New York questions industry and advocacy groups over fake net neutrality comments

These protesters rallied last year in opposition of the FCC rollback of net neutrality rules.

Andrew Caballero-reynolds / AFP/Techhnews

New York has expanded its investigation into fake public comments filed with the Federal Communications Commission last year on the agency’s proposal to roll back net neutrality rules. 

The probe underway by the New York Attorney General’s Office is now scrutinizing telecom trade groups and DC-based advocacy organizations that were both for and against the FCC’s plan. 

Barbara Underwood, who became the attorney general in New York earlier this year when Eric Schneiderman stepped down, subpoenaed at least a dozen groups on Tuesday. She wants to know if these groups had anything to do with the 22 million fraudulent letters that flooded the FCC’s electronic comment system in 2017 when the FCC was considering repealing the net neutrality rules.

The FCC, led by Republican Ajit Pai, voted last December to repeal the 2015 net neutrality regulations, which prohibited broadband providers from blocking or slowing down traffic and banned them from offering so-called fast lanes to companies willing to pay extra to reach consumers more quickly than competitors.

New York subpoenaed a range of groups about the fake comments, from the industry-funded Broadband for America, which opposes net neutrality, to pro-net neutrality groups like Free Press and Fight for the Future.

A large number of comments were filed using temporary or duplicate email addresses. And millions of letters repeated the same script verbatim.  A study released earlier this month from Stanford University found that 800,000 of the messages were unique, and of those, about 99.7 percent were in support of keeping the FCC’s net neutrality rules.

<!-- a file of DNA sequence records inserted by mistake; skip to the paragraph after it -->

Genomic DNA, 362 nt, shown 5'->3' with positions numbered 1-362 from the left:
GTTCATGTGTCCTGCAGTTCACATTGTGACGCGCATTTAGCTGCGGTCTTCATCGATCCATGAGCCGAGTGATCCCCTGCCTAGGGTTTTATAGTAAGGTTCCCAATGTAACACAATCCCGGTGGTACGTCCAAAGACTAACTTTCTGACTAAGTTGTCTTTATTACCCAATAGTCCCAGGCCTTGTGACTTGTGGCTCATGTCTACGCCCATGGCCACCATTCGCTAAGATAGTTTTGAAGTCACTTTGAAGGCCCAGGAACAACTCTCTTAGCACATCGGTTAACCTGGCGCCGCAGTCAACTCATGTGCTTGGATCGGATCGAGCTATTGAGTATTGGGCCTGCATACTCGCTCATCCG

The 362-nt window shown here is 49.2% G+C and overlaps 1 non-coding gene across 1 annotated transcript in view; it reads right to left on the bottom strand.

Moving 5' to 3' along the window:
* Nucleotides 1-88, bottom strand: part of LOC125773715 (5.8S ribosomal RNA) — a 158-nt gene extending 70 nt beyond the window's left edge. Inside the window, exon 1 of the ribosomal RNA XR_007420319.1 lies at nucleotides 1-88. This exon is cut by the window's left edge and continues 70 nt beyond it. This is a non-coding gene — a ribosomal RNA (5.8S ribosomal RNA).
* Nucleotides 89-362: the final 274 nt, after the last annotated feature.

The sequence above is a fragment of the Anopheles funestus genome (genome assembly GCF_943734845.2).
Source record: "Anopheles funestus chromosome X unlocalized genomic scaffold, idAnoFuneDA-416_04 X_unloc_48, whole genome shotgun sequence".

Schneiderman first opened the investigation into the fake comments last November, a month before the net neutrality repeal vote.  The AG’s office has already determined that millions of the comments submitted en masse fraudulently used real people’s names, according to The New York Times. Some comments used the names of dead people. Investigators “estimate that almost half of all of the comments — more than nine million — used stolen identities,” according to the Times.

Representatives from Free Press and Fight for the Future each said they are happy to cooperate with the New York Attorney General’s request.

“We welcome this investigation,” Sarah Roth-Gaudette, executive director for Fight for the Future said in a statement.   She added that her group was “one of the first groups to help uncover the flood of fraudulent comments that were submitted to the FCC, and to call for a thorough investigation.”

The group also reached out to the FCC and asked that the agency remove the fraudulent comments from the docket, regardless of whether they were pro- or anti- net neutrality. But the agency didn’t immediately respond.

A representative from Broadband for America didn’t immediately respond to comment.

Election Security: Midterm elections, social media and hacking: What you need to know.

Security:  Stay up-to-date on the latest in breaches, hacks, fixes and all those cybersecurity issues that keep you up at night. 

Source link

Leave a Reply

Subscribe to our newsletter

Join our monthly newsletter and never miss out on new stories and promotions.
Techhnews will use the information you provide on this form to be in touch with you and to provide updates and marketing.

You can change your mind at any time by clicking the unsubscribe link in the footer of any email you receive from us, or by contacting us at We will treat your information with respect.

%d bloggers like this: